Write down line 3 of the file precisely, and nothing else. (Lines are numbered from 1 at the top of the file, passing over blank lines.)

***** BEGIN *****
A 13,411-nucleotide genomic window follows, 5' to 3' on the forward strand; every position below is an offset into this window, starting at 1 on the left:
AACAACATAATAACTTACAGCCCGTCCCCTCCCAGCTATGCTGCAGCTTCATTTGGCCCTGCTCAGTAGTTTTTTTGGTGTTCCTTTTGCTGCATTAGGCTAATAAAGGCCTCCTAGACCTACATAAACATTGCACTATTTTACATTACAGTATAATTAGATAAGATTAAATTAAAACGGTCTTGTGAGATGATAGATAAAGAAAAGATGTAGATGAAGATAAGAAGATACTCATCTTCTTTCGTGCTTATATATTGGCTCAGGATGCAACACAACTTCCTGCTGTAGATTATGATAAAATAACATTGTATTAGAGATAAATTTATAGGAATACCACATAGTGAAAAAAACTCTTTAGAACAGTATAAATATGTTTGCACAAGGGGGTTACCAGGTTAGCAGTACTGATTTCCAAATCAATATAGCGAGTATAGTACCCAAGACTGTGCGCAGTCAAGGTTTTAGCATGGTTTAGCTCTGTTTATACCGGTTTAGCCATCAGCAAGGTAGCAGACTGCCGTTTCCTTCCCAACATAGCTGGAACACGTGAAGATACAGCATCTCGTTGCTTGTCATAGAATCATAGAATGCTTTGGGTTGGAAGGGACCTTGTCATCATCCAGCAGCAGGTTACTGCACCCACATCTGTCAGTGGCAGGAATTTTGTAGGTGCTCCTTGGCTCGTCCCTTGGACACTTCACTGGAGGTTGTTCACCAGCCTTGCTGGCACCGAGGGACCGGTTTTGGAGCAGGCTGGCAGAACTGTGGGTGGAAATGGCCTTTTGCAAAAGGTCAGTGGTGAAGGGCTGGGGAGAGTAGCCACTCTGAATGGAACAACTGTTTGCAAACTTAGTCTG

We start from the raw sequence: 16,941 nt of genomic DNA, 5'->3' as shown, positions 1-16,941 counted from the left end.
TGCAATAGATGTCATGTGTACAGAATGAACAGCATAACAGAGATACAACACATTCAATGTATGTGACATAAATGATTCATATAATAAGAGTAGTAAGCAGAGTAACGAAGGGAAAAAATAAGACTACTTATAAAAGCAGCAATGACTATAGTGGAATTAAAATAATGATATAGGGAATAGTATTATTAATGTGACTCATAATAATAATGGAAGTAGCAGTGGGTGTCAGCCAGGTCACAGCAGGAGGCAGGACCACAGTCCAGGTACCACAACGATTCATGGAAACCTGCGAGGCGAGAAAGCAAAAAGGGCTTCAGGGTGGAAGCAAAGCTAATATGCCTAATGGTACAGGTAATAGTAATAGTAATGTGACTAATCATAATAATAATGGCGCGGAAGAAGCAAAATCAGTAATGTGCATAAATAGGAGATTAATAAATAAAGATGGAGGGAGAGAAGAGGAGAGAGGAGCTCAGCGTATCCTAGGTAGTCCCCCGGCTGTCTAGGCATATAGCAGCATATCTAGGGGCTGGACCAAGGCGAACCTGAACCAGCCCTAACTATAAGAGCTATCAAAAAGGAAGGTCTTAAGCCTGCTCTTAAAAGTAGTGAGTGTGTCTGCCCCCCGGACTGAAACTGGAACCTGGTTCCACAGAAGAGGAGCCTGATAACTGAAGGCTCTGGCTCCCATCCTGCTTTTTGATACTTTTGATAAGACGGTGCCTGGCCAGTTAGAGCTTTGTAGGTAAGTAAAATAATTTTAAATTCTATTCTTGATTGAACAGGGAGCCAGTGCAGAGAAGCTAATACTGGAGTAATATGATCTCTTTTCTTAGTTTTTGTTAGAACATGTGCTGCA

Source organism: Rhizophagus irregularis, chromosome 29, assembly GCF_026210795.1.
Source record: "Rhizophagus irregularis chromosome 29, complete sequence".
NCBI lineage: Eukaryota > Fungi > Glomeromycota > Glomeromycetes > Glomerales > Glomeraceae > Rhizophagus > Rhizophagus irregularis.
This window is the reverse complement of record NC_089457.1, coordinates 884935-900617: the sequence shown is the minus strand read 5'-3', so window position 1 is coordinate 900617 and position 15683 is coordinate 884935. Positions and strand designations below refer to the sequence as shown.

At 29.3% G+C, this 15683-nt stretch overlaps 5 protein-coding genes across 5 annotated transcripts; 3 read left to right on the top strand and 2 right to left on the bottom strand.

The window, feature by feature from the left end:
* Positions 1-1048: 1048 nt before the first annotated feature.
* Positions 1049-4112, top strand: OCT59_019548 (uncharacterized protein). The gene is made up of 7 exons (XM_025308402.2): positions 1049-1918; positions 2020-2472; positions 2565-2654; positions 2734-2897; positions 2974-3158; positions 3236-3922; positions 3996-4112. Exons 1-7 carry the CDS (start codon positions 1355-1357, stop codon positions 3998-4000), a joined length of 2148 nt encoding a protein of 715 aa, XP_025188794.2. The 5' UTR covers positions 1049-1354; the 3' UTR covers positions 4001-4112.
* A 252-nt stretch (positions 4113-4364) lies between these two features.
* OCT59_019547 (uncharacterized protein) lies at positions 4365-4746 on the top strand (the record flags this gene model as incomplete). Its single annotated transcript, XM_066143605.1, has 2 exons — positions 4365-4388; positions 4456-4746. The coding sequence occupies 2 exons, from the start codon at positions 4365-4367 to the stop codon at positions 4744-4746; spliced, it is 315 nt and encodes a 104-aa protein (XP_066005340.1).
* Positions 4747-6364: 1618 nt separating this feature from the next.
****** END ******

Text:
We start from the raw sequence: 16,941 nt of genomic DNA, 5'->3' as shown, positions 1-16,941 counted from the left end.